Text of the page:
ABSTRACTA novel, stimuli-responsive composite, based on poly(4-vinylpyridine) (PVP) brushes, end-grafted to montmorillonite clay (GPC), was designed as a regenerable sorbent for efficient removal of pollutants from water. We characterized the novel composite sorbent and its response to pH, employing Fourier transform infrared, X-ray photoelectron spectroscopy, X-ray diffraction, thermogravimetry analysis and zeta potential measurements. In comparison with conventional, electrostatically adsorbed PVP composites (APC), the GPC presented superior characteristics: higher polymer loading without polymer release, higher zeta potential and lower pH/charge dependency. These superior characteristics explained the significantly higher removal of organic and inorganic anionic pollutants by this composite, in comparison with the removal by APC and by many reported sorbents. For example, the filtration (20 pore volumes) of selenate by GPC, APC and a commercial resin column was complete (100%), negligible (0%) and reached 90% removal, respectively. At low?moderate pH, the grafted polymer undergoes protonation, promoting pollutant adsorption, whereas at high pH, the polymer deprotonates, promoting pollutant desorption. Indeed, ?in-column? regeneration of the GPC sorbents was achieved by increasing pH, and upon a second filtration cycle, no reduction in filter capacity was observed. These findings suggest the possible applicability of this stimuli-responsive sorbent for water treatment.
2017
Shabtai, I. A. ; Mishael, Y. G. Catalytic polymer-clay composite for enhanced removal and degradation of diazinon. J Hazard Mater 2017, 335, 135-142.Abstract
It is well established that organophosphate pesticides, such as diazinon, pose environmental and health risks. Diazinon is prone to rapid acidic hydrolysis, forming the less toxic compound 2-isopropyl-6-methyl-4-pyrimidinol (IMP). In this study, diazinon surface catalyzed hydrolysis was achieved by its adsorption to a composite, based on protonated poly (4-vinyl-pyridine-co-styrene) (HPVPcoS) and montmorillonite (MMT) clay. The adsorption affinity and kinetics of diazinon to HPVPcoS-MMT were significantly higher than those obtained to the deprotonated PVPcoS-MMT, emphasizing the importance of hydrogen bonding. Correspondingly, diazinon filtration by HPVPcoS-MMT columns was highly efficient (100% for 100 pore volumes), while filtration by columns of PVPcoS-MMT or granular activated carbon (GAC) reached only 55% and 85%, respectively. Regeneration of HPVPcoS-MMT by pH increase was demonstrated and sorbent reuse was successful, whereas regeneration and reuse of GAC and PVPcoS-MMT were inefficient. Proton transfer from HPVPcos-MMT to diazinon, investigated by FTIR analysis, supports the suggested mechanism of surface catalyzed hydrolysis. These findings demonstrate the applicability of such bi-functional sorbents, to adsorb and degrade pollutants, for efficient water treatment.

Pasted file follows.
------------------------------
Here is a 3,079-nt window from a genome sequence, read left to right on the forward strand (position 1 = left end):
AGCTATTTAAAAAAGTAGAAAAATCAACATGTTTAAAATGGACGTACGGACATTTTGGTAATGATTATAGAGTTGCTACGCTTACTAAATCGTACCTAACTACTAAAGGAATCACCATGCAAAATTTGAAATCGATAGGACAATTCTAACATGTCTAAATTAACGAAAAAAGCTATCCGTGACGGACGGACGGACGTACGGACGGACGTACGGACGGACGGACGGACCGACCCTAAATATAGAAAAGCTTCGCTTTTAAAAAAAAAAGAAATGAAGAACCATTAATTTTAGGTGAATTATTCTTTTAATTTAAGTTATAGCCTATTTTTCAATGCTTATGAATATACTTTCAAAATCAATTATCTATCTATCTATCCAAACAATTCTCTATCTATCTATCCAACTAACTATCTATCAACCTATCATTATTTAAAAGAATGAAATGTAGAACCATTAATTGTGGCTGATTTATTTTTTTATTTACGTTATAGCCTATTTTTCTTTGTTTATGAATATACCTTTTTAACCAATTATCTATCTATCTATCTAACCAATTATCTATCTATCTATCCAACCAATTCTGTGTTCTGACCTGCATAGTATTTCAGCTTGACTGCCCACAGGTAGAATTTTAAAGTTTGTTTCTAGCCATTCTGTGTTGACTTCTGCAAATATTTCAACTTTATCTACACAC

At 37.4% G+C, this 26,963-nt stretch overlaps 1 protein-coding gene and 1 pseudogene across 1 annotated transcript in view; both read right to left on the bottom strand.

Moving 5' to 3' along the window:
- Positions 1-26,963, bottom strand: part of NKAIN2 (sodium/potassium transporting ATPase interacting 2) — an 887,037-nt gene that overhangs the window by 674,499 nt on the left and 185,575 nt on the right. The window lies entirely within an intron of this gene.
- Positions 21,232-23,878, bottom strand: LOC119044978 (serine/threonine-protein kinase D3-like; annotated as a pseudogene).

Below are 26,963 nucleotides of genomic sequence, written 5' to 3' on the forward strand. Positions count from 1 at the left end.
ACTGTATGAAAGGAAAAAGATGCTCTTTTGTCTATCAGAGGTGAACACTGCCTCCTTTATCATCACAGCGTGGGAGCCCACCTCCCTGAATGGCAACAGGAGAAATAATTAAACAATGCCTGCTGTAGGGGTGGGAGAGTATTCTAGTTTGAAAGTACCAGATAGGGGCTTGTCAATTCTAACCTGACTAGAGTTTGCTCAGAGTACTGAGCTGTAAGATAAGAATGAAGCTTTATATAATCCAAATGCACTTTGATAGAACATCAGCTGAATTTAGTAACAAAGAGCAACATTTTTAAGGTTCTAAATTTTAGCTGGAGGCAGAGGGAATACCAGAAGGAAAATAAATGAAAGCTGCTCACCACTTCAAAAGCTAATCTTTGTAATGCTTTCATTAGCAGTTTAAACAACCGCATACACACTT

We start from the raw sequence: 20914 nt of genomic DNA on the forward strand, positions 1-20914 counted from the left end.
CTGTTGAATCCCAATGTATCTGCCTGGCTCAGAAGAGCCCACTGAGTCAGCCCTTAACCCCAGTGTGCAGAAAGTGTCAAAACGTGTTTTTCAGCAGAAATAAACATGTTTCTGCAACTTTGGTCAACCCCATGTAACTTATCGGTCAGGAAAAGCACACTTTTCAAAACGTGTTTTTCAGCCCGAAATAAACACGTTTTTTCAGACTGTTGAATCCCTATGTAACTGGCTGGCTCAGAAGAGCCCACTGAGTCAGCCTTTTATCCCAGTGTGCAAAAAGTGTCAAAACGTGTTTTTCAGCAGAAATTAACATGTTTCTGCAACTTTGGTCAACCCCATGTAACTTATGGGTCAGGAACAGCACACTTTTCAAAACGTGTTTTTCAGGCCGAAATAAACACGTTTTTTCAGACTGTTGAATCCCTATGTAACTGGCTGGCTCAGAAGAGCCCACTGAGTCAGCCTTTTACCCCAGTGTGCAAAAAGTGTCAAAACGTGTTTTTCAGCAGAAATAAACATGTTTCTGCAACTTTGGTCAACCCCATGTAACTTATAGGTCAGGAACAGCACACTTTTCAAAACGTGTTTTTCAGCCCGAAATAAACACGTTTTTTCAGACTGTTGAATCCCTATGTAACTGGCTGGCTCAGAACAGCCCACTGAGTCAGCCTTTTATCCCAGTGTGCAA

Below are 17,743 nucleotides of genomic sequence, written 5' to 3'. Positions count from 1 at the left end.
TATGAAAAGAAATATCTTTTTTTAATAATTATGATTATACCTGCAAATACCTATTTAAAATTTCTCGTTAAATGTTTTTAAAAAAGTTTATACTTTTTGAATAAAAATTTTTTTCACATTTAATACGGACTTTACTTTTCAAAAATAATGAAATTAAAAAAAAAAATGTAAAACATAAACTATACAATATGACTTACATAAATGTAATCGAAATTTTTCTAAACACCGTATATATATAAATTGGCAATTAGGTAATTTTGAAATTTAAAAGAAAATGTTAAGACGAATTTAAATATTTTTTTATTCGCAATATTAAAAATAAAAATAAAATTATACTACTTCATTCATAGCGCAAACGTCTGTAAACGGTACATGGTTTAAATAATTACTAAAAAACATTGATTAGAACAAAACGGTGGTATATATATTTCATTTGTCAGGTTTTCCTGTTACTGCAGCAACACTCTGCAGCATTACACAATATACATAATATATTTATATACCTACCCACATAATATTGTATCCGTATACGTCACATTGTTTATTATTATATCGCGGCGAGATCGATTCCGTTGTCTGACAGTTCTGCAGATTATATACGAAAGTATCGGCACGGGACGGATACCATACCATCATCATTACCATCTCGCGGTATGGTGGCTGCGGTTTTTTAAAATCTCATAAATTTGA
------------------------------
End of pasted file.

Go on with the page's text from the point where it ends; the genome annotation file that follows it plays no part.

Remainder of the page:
Lelario, F. ; Gardi, I. ; Mishael, Y. G. ; Dolev, N. ; Undabeytia, T. ; Nir, S. ; Scrano, L. ; Bufo, S. A. Pairing micropollutants and clay-composite sorbents for efficient water treatment: Filtration and modeling at a pilot scale. Applied Clay Science 2017, 137, 225 - 232. Publisher's VersionAbstract
Organically modified clay minerals have been widely developed, tested and employed as sorbents for organic pollutants. However, the process of pollutant-composite pairing is not commonly addressed, which would be valuable for efficient pollutant filtration by such sorbents. This study presents an approach for achieving efficient pollutant removal by large-scale composite filters, based on pairing chemically compatible pollutants and composites and by employing a predictive filtration model. The removal of three organic pollutants, simazine, sulfentrazone and diclofenac by lab-scale filtration columns containing one of three sorbents, a polymer-, micelle- or liposome-clay composite, was measured. Understanding the factors governing pollutant-organic modifier interactions enabled to pair an efficient sorbent to each pollutant. The high removal (80%) of simazine by the polymer composite, was attributed to hydrogen bonds and π-π interactions, compared to less than 20% removal by the surfactant composites. The removal of the anionic diclofenac (pKa=4.1) was mainly governed by electrostatic attraction, explaining its high removal by the most positively charge sorbent, the liposome composite. Sulfentrazone (pKa=6.5) removal was mostly affected by micellar solubilization and upon its removal, the zeta potential of the micelle-composite was not reduced as obtained for diclofenac removal. The filtration of the successful pairs was modelled to determine sorbent capacity and adsorption and desorption rate constants. The pilot filtration experiments were well described by the model and demonstrated efficient removal of paired pollutants and sorbents. Model simulations predicted promising treatment at environmental pollutant concentrations in the μgL−1 range. This pairing approach along with model calculations can be a strong and valid tool for efficient pollutant-sorbent filtration.
Kohay, H. ; Sarisozen, C. ; Sawant, R. ; Jhaveri, A. ; Torchilin, V. P. ; Mishael, Y. G. PEG-PE/clay composite carriers for doxorubicin: Effect of composite structure on release, cell interaction and cytotoxicity. Acta Biomater 2017, 55, 443-454.Abstract